The DC Chapter of the Internet Society,
in conjunction with the U.S. Department of State,
invites you to an informal discussion on
CENSORSHIP 2020: The Future of Free Speech Online
What: CENSORSHIP 2020: The Future of Free Speech Online
When: Monday June 25 2012 5.30pm-7pm EDT | 1330-1500 UTC
Where: Georgetown University, Washington DC
Twitter: @ISOCDC | #censorship | #netfreedom |
Monday, June 25, 2012
5:00-5:30 PM Networking
5:30-7:00 PM Discussion
Hosted by the Communication, Culture and Technology Program of Georgetown University
2nd Floor, Car Barn, 3520 Prospect St., N.W. , Washington , DC (enter from Prospect St.)
The Arab Spring demonstrated how Internet technologies such as Twitter, blogs, and Facebook could be used to mobilize protesters, publicize corruption and human rights violations, and connect activists and emigres. But in Iran , Syria , and elsewhere, we have seen repressive governments use the Internet to identify and track dissidents, to spread disinformation, and defame political opponents. Will the technologies of anonymization win out over new digital monitoring tools? Will new wireless data technologies foster democracy–or lead to more effective tracking and surveillance? Join us for an informal discussion with six people fighting for free speech on the Internet in their country–and around the world:
Dlshad Othman (Syria), an activist and IT engineer providing Syrians with digital security tools
Pranesh Prakash (India), a blogger and cyberlaw expert who is promoting a free Internet and online freedom of speech.
Koundjoro Gabriel Kambou (Burkina Faso), a journalist at Lefaso.net, is promoting human rights, democracy particularly among young people.
Sopheap Chak (Cambodia), the Deputy Director of the Cambodian Center for Human Rights (CCHR) and one of Cambodia ’s leading bloggers.
Andres Azpurua (Venezuela) has trained 300 youth on using Web 2.0 tools to publicize human rights violations.
Emin Milli (Azerbaijan), a writer who is using YouTube, Facebook and Twitter to spread information about human rights violations.
Moderator: Ambassador (ret.) Richard Kauzlarich, Deputy Director, Terrorism, Transnational Crime and Corruption Center (TraCCC), George Mason University, http://traccc.gmu.edu/
For more details, visit censorship2020.eventbrite.com
Street parking available is on Prospect Street and other streets north of the Car Barn.
Biographies of the speakers:
The Internet Freedom Fellows 2012
Dlshad Othman (Syria): Over the last year of protests, new technologies have been a lifeline for many Syrians to exercise their rights in the face of government repression. However, in using the Internet and mobile phones in their advocacy and daily communications, Syrian citizens are exposed to new dangers – from censorship, to sophisticated cyber attacks, to intense surveillance leading to offline harassment. The Syrian government has only grown more sophisticated in its tactics of online repression over the last year. Yet too few Syrians are aware of how to protect themselves online, and are unwittingly exposing themselves and their contacts to further danger.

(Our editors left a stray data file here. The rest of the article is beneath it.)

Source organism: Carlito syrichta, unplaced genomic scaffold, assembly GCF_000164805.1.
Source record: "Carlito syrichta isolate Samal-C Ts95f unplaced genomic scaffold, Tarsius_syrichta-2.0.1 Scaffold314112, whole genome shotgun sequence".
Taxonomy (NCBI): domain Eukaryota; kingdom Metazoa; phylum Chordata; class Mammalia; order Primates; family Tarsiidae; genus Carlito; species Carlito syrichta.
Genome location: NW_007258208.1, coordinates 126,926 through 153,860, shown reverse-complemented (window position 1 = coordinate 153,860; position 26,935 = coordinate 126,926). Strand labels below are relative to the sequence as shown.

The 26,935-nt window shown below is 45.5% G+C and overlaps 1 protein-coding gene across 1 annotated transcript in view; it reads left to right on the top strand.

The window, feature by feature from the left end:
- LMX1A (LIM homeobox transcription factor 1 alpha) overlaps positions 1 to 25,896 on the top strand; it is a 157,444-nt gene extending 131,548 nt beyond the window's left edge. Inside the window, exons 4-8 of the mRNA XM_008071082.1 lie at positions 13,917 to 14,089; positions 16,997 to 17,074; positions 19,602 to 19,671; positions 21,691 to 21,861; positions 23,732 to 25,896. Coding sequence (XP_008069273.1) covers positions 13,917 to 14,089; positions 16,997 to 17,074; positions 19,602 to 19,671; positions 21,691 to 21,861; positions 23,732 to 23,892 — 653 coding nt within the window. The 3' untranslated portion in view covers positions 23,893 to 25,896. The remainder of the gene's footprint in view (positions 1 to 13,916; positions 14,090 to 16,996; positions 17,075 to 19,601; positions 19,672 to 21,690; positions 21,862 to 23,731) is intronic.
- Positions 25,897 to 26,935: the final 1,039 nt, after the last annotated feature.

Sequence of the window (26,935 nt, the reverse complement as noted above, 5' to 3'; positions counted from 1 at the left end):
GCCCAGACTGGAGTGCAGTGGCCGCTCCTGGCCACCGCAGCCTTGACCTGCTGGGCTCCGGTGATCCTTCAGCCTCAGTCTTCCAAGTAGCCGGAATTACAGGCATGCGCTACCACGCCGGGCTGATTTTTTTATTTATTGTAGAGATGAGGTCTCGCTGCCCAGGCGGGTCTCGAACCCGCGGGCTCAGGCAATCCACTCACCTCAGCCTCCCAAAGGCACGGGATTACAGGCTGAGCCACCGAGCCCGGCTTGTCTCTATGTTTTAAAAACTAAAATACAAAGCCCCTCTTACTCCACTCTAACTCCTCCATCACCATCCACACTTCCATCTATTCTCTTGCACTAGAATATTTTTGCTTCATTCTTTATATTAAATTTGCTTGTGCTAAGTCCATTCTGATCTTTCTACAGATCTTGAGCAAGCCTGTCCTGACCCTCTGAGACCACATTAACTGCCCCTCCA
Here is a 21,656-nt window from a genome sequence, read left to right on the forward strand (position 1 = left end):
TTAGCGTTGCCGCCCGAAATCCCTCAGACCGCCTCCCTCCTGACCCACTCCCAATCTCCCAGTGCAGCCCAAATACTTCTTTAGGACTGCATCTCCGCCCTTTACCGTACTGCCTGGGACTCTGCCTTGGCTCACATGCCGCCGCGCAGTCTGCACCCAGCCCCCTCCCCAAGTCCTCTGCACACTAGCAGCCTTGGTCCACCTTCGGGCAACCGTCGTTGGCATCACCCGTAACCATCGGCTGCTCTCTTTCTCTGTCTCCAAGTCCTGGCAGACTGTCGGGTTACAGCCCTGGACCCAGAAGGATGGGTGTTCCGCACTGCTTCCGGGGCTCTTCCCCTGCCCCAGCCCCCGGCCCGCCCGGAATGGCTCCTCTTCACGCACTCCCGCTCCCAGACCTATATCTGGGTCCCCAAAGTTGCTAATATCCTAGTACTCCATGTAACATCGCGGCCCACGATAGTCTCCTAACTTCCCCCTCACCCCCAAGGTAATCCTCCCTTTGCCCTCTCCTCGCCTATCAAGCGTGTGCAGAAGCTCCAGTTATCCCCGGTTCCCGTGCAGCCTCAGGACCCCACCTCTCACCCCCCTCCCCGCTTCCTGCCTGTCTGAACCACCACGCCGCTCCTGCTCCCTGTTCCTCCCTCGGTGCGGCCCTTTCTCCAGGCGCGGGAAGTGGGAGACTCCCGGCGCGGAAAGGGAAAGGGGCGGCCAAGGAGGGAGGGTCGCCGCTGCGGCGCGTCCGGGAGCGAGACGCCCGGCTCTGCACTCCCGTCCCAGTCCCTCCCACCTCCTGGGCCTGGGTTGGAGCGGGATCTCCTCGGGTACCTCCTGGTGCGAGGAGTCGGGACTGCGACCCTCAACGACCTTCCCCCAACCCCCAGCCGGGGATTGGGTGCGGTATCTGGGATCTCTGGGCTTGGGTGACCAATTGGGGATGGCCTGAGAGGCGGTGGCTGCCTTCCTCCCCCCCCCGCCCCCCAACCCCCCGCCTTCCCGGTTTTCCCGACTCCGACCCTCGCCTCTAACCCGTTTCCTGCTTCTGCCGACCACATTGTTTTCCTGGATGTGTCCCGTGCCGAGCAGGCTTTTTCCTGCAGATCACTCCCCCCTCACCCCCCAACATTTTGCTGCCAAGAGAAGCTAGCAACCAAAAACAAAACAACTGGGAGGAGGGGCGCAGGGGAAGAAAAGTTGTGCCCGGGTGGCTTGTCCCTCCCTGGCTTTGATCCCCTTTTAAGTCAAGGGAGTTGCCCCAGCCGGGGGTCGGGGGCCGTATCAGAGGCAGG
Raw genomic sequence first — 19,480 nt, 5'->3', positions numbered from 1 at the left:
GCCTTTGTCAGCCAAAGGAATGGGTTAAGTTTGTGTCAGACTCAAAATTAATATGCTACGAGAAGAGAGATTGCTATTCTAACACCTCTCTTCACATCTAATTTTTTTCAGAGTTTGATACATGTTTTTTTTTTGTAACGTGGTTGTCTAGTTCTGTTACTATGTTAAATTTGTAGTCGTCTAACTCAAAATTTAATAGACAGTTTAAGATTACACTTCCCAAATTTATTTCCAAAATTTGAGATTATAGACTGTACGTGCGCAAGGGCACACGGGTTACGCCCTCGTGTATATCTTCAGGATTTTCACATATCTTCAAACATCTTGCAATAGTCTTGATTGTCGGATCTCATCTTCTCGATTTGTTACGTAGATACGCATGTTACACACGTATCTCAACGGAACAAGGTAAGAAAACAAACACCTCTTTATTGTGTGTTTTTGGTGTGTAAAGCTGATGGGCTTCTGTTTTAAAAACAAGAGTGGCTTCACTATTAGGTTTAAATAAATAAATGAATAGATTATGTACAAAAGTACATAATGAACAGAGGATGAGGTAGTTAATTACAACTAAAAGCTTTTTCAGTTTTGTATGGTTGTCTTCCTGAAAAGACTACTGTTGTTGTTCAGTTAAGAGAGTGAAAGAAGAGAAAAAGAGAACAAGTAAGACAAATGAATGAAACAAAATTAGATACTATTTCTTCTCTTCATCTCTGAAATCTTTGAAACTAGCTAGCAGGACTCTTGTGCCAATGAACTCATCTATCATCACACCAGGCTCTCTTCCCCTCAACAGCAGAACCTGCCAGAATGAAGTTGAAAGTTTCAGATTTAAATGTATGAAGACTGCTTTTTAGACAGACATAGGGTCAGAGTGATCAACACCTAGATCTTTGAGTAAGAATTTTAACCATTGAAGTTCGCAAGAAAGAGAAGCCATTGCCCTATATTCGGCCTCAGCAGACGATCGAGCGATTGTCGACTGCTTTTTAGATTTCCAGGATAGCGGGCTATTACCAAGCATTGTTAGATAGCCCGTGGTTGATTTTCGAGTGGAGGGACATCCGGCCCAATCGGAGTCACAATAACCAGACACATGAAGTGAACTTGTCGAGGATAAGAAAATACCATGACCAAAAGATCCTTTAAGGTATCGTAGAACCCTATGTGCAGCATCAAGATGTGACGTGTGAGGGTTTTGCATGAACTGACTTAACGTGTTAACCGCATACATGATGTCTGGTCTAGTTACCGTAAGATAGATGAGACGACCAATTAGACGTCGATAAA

Recognizing this threat, Syrian activist and IT engineer Dlshad Othman has turned all of his energies to providing Syrians with digital security resources and assistance, so that they can continue their online communications and advocacy freely and securely. He is the technical mastermind behind a number of prominent activist sites, and has in essence become a one-man standing hotline and emergency resource for a range of Syrian individuals and organizations.
Mr. Othman currently resides in Beirut but also spends some of his time in Paris citing security issues in both Syria and Beirut for his temporary change in residence.
Pranesh Prakash (India): Mr. Prakash’s work is focused on promoting a free internet and online freedom of speech. He has consistently opposed policy changes that seek to limit access to information online. His blogs have discussed how Indian government policy has influenced the free flow of information on the internet by blocking websites, web content and online services. He is considered an expert in cyber law and one of India’s most popular twitterers, and is frequently quoted in the press for his views on online censorship. Mr. Prakash lives in Bangalore.
Koundjoro Gabriel Kambou (Burkina Faso): Mr. Kambou is a dynamic journalist-reporter at Lefaso.net and also an animator of blogs. He works at promoting human rights and values like democracy and the Freedom of Press. He is active working for social justice and raising his community awareness on these issues. He publishes videos and articles on the website www.droitlibre.tv to sensitize people and youth on human rights. He believes that the Internet is the appropriate way to reach young people and makes use of facebook to convey his messages. Along with many of his fellow journalists, Gabriel campaigned recently on the Burkinabe ex-minister of justice’s case who had made his guards beat a mechanic. As a result of this campaign, the minister of justice was fired. Mr. Kambou is also working for the premium electronic paper in Burkina Faso: Lefaso.net. Mr. Kambou lives in Ouagadougou.